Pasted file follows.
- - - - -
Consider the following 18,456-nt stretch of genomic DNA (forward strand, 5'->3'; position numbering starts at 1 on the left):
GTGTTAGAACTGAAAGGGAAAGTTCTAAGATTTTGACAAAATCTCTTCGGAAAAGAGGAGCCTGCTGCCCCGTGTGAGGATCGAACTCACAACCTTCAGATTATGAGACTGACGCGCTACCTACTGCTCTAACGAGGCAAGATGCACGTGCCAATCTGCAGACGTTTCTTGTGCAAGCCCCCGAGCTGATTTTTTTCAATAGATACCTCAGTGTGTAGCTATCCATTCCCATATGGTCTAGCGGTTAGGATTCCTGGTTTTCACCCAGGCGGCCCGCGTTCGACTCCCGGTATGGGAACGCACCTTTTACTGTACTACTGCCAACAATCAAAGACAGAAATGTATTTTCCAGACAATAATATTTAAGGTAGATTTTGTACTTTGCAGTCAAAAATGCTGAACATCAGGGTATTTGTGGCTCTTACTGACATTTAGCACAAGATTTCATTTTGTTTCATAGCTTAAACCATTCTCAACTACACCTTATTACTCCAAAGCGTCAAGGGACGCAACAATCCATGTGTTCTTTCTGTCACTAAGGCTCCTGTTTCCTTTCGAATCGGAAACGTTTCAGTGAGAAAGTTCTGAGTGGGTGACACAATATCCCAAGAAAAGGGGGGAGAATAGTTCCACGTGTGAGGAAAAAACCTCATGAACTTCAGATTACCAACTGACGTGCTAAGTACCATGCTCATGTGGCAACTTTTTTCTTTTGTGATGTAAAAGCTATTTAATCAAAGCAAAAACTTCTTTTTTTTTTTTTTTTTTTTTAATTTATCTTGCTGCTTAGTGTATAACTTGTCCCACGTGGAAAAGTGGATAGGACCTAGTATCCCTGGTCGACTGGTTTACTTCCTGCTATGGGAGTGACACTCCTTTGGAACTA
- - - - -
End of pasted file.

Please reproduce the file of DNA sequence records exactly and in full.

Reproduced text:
Consider the following 18,456-nt stretch of genomic DNA (forward strand, 5'->3'; position numbering starts at 1 on the left):
GTGTTAGAACTGAAAGGGAAAGTTCTAAGATTTTGACAAAATCTCTTCGGAAAAGAGGAGCCTGCTGCCCCGTGTGAGGATCGAACTCACAACCTTCAGATTATGAGACTGACGCGCTACCTACTGCTCTAACGAGGCAAGATGCACGTGCCAATCTGCAGACGTTTCTTGTGCAAGCCCCCGAGCTGATTTTTTTCAATAGATACCTCAGTGTGTAGCTATCCATTCCCATATGGTCTAGCGGTTAGGATTCCTGGTTTTCACCCAGGCGGCCCGCGTTCGACTCCCGGTATGGGAACGCACCTTTTACTGTACTACTGCCAACAATCAAAGACAGAAATGTATTTTCCAGACAATAATATTTAAGGTAGATTTTGTACTTTGCAGTCAAAAATGCTGAACATCAGGGTATTTGTGGCTCTTACTGACATTTAGCACAAGATTTCATTTTGTTTCATAGCTTAAACCATTCTCAACTACACCTTATTACTCCAAAGCGTCAAGGGACGCAACAATCCATGTGTTCTTTCTGTCACTAAGGCTCCTGTTTCCTTTCGAATCGGAAACGTTTCAGTGAGAAAGTTCTGAGTGGGTGACACAATATCCCAAGAAAAGGGGGGAGAATAGTTCCACGTGTGAGGAAAAAACCTCATGAACTTCAGATTACCAACTGACGTGCTAAGTACCATGCTCATGTGGCAACTTTTTTCTTTTGTGATGTAAAAGCTATTTAATCAAAGCAAAAACTTCTTTTTTTTTTTTTTTTTTTTTAATTTATCTTGCTGCTTAGTGTATAACTTGTCCCACGTGGAAAAGTGGATAGGACCTAGTATCCCTGGTCGACTGGTTTACTTCCTGCTATGGGAGTGACACTCCTTTGGAACTA